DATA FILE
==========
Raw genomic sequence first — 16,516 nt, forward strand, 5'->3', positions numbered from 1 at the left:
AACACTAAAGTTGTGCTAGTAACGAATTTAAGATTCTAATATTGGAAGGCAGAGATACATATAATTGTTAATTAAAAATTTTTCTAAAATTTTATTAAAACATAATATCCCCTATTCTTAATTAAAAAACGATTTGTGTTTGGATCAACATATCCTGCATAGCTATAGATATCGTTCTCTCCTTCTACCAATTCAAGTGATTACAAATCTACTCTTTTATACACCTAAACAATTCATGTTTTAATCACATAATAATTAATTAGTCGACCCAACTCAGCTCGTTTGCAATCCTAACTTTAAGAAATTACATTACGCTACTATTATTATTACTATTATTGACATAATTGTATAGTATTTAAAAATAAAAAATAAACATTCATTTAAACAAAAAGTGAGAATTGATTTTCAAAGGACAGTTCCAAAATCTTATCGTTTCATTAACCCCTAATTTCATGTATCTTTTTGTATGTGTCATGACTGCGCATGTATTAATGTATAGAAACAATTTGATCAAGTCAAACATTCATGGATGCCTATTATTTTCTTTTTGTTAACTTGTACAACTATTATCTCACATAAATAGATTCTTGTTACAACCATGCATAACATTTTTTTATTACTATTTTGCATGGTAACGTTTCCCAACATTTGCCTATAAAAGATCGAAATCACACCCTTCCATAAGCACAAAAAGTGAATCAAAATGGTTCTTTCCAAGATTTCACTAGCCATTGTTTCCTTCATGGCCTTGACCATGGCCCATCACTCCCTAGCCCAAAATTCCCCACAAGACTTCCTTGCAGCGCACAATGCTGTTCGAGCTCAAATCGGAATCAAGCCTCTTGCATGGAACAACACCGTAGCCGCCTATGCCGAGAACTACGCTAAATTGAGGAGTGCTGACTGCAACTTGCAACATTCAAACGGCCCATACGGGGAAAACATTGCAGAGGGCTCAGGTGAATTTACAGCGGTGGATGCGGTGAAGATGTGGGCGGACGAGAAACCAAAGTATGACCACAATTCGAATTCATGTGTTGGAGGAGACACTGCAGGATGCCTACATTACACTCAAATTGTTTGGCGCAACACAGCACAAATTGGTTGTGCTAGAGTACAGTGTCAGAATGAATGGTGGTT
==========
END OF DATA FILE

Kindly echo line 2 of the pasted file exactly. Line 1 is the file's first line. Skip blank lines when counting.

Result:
AACACTAAAGTTGTGCTAGTAACGAATTTAAGATTCTAATATTGGAAGGCAGAGATACATATAATTGTTAATTAAAAATTTTTCTAAAATTTTATTAAAACATAATATCCCCTATTCTTAATTAAAAAACGATTTGTGTTTGGATCAACATATCCTGCATAGCTATAGATATCGTTCTCTCCTTCTACCAATTCAAGTGATTACAAATCTACTCTTTTATACACCTAAACAATTCATGTTTTAATCACATAATAATTAATTAGTCGACCCAACTCAGCTCGTTTGCAATCCTAACTTTAAGAAATTACATTACGCTACTATTATTATTACTATTATTGACATAATTGTATAGTATTTAAAAATAAAAAATAAACATTCATTTAAACAAAAAGTGAGAATTGATTTTCAAAGGACAGTTCCAAAATCTTATCGTTTCATTAACCCCTAATTTCATGTATCTTTTTGTATGTGTCATGACTGCGCATGTATTAATGTATAGAAACAATTTGATCAAGTCAAACATTCATGGATGCCTATTATTTTCTTTTTGTTAACTTGTACAACTATTATCTCACATAAATAGATTCTTGTTACAACCATGCATAACATTTTTTTATTACTATTTTGCATGGTAACGTTTCCCAACATTTGCCTATAAAAGATCGAAATCACACCCTTCCATAAGCACAAAAAGTGAATCAAAATGGTTCTTTCCAAGATTTCACTAGCCATTGTTTCCTTCATGGCCTTGACCATGGCCCATCACTCCCTAGCCCAAAATTCCCCACAAGACTTCCTTGCAGCGCACAATGCTGTTCGAGCTCAAATCGGAATCAAGCCTCTTGCATGGAACAACACCGTAGCCGCCTATGCCGAGAACTACGCTAAATTGAGGAGTGCTGACTGCAACTTGCAACATTCAAACGGCCCATACGGGGAAAACATTGCAGAGGGCTCAGGTGAATTTACAGCGGTGGATGCGGTGAAGATGTGGGCGGACGAGAAACCAAAGTATGACCACAATTCGAATTCATGTGTTGGAGGAGACACTGCAGGATGCCTACATTACACTCAAATTGTTTGGCGCAACACAGCACAAATTGGTTGTGCTAGAGTACAGTGTCAGAATGAATGGTGGTT